2. Chinese infrastructure investments in WB and their political and financial conditions

The WB countries are the main destination for the Chinese infrastructure investments. They make up 79% of the total funding in the Central, Eastern and Southeast European countries. All WB countries, with the exception of Albania, have implemented Chinese projects through concessional loans and grants, funded by the Chinese Exim Bank and Chinese Development Bank (CDB). Some governments have marked these projects as matters of national significance, including the construction of highways in Montenegro and North Macedonia, or the construction of thermal power plants in Bosnia and Herzegovina and Serbia (Krstinovska, 2021)[20]. However, the implemented Chinese grants in WB are still less significant in comparison to the EU grants implemented in a course of a period of two decades (2000-2020). The amounts granted by China can be measured in millions of EUR, while the amounts granted by the EU can be measured in billions of EUR (Krstinovska, 2022)[21].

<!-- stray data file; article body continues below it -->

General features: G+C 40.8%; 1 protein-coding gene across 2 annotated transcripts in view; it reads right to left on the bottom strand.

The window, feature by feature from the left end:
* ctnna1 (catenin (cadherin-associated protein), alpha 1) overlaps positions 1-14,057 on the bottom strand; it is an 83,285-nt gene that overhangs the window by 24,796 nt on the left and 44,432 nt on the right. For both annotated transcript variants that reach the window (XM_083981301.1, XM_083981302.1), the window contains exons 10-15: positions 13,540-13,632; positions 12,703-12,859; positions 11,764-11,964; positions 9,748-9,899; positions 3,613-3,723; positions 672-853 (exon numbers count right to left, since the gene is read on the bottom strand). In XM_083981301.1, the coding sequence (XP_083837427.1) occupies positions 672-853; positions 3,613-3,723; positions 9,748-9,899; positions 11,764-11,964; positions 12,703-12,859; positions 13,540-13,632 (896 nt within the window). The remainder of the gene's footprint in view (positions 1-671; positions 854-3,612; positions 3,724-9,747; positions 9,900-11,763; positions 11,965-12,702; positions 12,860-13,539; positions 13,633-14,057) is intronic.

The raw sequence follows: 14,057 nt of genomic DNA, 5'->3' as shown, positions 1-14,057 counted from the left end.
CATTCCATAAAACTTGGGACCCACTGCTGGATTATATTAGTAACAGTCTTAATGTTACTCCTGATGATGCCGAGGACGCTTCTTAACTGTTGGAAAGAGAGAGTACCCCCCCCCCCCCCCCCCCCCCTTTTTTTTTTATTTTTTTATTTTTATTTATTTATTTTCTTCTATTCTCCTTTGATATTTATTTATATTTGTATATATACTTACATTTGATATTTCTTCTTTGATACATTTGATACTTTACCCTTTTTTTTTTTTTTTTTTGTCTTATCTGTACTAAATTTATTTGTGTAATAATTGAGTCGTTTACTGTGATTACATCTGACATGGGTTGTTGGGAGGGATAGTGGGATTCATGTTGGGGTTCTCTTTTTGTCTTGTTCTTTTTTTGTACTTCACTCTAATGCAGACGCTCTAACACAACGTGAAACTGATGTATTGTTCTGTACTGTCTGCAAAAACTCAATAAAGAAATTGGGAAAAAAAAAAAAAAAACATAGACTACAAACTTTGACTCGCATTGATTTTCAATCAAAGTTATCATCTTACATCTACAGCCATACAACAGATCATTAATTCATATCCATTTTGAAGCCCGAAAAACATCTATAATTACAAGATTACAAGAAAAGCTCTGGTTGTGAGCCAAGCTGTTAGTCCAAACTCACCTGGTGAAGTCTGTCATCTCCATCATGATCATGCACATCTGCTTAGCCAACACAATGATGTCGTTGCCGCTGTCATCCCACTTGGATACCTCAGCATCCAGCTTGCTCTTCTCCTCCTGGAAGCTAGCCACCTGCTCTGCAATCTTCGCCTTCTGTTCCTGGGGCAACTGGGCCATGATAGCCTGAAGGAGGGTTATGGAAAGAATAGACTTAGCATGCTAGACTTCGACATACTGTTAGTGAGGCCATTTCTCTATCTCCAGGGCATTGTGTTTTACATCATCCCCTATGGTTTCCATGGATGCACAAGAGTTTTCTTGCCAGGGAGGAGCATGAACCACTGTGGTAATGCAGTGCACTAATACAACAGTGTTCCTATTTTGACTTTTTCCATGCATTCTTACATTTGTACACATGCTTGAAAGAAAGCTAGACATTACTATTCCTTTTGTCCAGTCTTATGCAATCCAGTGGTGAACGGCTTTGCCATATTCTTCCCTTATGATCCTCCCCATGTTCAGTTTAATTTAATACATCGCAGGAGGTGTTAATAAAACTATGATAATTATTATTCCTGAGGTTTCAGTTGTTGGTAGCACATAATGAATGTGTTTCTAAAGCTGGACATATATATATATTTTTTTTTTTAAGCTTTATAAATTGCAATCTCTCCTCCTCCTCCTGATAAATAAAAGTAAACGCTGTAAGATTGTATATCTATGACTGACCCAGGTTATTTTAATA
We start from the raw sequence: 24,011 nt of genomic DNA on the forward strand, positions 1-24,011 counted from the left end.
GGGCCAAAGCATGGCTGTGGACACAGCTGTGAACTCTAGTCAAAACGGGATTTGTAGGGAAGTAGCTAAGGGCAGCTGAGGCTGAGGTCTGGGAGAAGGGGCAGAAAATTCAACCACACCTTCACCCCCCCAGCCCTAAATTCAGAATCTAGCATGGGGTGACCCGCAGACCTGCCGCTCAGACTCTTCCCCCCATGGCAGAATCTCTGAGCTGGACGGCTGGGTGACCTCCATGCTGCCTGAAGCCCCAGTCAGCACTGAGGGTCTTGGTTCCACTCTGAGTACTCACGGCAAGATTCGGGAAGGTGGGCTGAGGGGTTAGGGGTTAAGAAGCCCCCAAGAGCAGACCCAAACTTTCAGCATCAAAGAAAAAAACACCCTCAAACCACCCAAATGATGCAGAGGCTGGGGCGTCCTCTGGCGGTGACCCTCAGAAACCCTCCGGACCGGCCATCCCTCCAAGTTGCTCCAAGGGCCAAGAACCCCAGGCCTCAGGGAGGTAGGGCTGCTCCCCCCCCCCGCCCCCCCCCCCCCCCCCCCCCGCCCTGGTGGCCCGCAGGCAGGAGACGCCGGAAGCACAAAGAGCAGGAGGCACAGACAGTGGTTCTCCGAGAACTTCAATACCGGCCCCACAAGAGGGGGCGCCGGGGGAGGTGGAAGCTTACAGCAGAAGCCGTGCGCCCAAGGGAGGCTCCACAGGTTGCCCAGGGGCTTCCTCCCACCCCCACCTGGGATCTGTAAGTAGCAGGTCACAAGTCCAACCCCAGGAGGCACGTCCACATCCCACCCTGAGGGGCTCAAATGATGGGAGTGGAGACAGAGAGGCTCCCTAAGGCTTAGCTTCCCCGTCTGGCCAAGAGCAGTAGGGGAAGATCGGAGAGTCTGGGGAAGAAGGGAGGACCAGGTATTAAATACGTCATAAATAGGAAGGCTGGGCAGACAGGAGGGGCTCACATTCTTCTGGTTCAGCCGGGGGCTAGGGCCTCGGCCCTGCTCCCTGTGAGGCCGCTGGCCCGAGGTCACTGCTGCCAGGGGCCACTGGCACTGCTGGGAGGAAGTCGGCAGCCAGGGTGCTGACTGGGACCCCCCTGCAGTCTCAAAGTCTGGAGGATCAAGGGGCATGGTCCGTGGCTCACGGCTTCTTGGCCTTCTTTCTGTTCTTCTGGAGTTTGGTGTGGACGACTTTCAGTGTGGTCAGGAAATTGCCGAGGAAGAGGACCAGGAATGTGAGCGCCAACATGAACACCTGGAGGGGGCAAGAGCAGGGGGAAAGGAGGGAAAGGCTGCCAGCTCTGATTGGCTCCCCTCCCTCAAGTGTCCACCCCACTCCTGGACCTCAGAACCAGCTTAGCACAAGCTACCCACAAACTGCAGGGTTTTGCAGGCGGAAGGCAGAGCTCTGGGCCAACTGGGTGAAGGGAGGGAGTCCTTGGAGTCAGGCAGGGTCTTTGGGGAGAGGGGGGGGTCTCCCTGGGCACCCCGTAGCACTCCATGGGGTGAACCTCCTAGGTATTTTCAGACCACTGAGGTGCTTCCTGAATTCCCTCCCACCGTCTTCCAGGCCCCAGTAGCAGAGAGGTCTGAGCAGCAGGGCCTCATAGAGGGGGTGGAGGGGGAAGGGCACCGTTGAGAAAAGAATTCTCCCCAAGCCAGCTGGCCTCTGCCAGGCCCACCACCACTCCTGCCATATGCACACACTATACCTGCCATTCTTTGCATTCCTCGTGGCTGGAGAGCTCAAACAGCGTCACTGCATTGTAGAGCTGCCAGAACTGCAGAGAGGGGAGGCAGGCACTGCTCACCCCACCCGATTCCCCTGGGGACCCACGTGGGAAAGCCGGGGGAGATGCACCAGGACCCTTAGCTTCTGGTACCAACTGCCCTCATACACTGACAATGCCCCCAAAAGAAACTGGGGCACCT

The cooperation between North Macedonia and China started long before the launching of the BRI, in 1994, with the Chinese loan of USD 80 million for the construction of the thermal power plant Kozyak. In 2013, North Macedonia borrowed EUR 714 million from China’s Exim Bank for the construction of two motorways: Miladinovci – Štip and Kičevo – Ohrid. The full amount of loans for the construction of these two highways was USD 10 billion. This amounts to almost 14 percent of the current 2020 level of government debt, which stands at EUR 5.2 billion (Zweers et al., 2020)[22]. The constructor engaged to build these highways was the Chinese company Sinohydro. The motorway Miladinovci-Štip is in use, but the motorway Kičevo-Ohrid, some 57 km in length is only half-finished. These Chinese investments were overshadowed by a huge corruption scandal in which the government of VMRO-DPMNE (2006-2016) was embroiled and during whose term these loans were purchased. The scandal was related to the government’s decision behind closed doors to assign the construction of the motorways to the Chinese company Sinohydro instead of previously selected companies and in breach of the Macedonian legislation that is largely harmonized with the EU legislation. To support its decision, the government adopted three special laws that regulated construction of these two highways (Official Gazette, 2013)[23].